Monday, December 26, 2011

Slower pace

The place where I work is closed for a week. Even if it weren't, I would have taken this week off to be with my family. There was much to be done before I embarked on my trip. It's a busy time of year at my job, and I wanted to tie up all the loose ends before our offices closed down. I wanted to send Christmas cards to 14 people, and to prepare presents for 12. I wanted to get my bills paid and my house cleaned. I did laundry. I packed clothes, toiletries, books, laptop, Christmas presents, and even bedding and a Christmas tree. (I have a two foot high artificial tree, an air mattress, and a pump for the air mattress.) I was out of vitamins so I had to go to the store for vitamins. I went to the post office to mail some gifts.

There was so much to be done. I couldn't finish it all. But finally I just had to leave. There's a saying, "What's done is done," but for me, it was, "What's undone is undone." I just had to accept that some things were not going to get done.

So now here I am in my hometown, staying at my mom's house. What's undone is undone. Those chores are behind me now. It's a slower pace. I sit and listen to my mom. I sit and listen to my grandmother. This is what we do. We stop and listen to those around us.

I am here in this small town, where families have raised their children for generations. My grandmother tells me of when she was young, how they would gather greens from the woods for food. It was the Depression, and people needed food. I see two teenage girls walking in the woods. It occurs to me that they may be the daughters of my high school classmates.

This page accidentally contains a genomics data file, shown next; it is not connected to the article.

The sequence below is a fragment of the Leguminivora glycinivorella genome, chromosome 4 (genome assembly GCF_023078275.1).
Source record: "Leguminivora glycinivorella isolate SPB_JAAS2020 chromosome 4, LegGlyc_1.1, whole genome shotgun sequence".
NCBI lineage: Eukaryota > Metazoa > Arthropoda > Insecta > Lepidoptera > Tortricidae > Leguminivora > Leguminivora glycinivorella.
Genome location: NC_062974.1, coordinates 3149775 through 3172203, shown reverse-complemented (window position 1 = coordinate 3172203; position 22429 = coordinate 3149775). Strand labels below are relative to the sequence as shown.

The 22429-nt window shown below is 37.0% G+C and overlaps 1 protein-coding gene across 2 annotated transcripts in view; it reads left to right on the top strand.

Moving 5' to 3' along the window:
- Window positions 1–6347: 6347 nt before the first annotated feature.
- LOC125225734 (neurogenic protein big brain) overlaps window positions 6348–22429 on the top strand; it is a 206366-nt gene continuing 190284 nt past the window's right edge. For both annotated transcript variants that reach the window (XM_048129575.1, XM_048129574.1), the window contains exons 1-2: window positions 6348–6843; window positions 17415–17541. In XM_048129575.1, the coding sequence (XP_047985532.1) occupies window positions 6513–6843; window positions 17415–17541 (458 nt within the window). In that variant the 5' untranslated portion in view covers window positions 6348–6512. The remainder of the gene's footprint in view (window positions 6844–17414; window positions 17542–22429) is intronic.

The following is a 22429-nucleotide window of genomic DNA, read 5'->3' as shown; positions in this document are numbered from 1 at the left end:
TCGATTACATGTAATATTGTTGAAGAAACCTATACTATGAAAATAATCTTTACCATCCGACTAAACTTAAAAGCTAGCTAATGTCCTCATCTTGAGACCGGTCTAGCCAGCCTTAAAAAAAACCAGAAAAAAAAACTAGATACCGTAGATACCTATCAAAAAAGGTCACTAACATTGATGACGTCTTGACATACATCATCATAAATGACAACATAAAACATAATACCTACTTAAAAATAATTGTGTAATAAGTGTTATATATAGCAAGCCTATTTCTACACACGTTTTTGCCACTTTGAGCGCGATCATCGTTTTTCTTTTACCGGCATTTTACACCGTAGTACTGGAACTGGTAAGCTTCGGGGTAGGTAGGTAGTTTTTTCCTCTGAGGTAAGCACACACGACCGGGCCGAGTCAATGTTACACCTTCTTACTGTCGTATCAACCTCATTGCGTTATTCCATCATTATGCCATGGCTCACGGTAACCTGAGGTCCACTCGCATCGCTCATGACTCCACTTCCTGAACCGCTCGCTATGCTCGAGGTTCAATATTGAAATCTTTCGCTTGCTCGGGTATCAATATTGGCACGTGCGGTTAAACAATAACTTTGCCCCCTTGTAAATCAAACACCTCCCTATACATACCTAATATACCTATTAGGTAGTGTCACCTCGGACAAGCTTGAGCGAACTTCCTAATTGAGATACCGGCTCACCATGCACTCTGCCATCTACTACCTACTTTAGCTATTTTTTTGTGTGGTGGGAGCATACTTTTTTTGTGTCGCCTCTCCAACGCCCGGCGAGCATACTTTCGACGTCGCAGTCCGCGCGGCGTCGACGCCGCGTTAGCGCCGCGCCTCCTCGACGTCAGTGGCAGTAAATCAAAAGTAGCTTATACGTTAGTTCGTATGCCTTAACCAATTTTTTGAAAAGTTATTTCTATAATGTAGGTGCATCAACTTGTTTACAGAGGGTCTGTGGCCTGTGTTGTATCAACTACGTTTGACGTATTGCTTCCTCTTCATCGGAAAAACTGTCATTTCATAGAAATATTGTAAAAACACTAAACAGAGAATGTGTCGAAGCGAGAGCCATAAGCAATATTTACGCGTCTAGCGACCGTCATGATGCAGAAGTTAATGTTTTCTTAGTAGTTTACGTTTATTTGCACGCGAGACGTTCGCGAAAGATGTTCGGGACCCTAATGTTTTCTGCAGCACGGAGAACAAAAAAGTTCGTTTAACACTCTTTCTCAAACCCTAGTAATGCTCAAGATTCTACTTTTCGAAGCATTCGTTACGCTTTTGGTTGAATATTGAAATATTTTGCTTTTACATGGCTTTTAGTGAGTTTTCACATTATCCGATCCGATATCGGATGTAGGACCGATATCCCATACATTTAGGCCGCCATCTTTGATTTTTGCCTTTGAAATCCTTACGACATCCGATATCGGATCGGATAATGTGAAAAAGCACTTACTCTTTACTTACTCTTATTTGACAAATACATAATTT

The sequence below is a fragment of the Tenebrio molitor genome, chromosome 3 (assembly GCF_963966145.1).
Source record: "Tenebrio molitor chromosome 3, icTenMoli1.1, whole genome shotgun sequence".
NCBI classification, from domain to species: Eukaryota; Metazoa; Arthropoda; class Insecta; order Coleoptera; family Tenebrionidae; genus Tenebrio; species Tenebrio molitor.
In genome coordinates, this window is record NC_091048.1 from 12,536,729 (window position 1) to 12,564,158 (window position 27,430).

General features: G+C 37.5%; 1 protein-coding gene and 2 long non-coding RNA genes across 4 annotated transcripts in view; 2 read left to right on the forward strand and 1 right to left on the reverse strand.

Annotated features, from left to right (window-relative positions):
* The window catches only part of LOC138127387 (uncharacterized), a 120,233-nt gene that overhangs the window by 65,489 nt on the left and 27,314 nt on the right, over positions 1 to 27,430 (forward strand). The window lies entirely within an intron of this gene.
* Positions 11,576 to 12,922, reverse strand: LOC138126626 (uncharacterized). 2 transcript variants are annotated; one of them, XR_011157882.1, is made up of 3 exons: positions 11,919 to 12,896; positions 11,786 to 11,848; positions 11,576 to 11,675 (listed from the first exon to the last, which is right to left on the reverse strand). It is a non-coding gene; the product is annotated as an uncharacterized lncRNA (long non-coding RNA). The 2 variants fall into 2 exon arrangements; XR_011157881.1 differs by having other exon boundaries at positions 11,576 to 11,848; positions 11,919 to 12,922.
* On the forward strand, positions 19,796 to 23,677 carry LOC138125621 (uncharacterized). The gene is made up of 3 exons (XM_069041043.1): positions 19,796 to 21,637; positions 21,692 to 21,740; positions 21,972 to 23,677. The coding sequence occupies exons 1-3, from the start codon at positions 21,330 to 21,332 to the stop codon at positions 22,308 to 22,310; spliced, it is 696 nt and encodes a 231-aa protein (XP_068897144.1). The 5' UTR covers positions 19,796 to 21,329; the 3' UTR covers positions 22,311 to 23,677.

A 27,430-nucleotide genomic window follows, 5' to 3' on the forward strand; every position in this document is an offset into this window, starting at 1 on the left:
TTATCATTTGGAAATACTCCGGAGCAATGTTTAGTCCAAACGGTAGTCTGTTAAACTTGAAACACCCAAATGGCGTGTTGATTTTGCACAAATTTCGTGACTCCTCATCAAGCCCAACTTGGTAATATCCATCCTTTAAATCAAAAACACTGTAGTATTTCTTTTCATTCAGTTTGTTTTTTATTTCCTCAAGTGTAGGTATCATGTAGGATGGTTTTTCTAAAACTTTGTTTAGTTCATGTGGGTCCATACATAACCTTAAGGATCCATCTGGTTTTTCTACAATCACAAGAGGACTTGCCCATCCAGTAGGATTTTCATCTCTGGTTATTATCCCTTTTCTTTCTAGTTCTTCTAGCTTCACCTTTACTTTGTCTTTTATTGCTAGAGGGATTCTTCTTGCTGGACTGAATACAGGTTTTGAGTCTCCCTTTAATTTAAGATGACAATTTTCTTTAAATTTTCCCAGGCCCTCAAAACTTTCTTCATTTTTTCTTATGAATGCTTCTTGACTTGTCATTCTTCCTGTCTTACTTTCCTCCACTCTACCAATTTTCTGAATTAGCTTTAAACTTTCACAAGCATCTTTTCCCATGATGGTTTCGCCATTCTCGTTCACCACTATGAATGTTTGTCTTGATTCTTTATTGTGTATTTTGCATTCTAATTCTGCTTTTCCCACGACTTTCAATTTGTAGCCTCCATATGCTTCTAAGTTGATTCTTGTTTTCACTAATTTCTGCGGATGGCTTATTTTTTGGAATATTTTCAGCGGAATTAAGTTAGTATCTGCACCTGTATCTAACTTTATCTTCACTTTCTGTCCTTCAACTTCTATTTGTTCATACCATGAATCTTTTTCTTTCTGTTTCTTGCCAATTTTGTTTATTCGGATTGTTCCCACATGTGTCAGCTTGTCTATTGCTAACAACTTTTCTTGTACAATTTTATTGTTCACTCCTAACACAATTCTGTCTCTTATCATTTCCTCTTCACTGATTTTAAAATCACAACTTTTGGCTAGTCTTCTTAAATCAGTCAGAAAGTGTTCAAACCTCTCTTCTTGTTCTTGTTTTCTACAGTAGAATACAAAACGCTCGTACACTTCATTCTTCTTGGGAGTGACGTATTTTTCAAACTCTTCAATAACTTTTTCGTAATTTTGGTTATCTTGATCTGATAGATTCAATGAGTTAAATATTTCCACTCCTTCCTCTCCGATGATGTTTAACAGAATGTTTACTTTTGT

Life goes on. These houses have stood for decades and centuries. Generation after generation, children went to school, grew up, got married, had children, and their children went to school, continuing the cycle. Feel the age of these hills. Footsteps treaded these hills hundreds of years ago, and footsteps tread them today.

I stand outside at dusk, watching the crescent moon in the west. The bare trees are silhoutted against the sky. The trees in our front yard seem to reach much higher into the sky than the trees on the hill beyond them. The trees on the hill are actually on higher ground. It is only because the trees in the yard are closer that they look larger. And so it is with life. That which is closest to us looks so large -- the tasks at work, the house to be cleaned, the bills to be paid. But if we look beyond, we see that today is only one small part of a much larger pattern.

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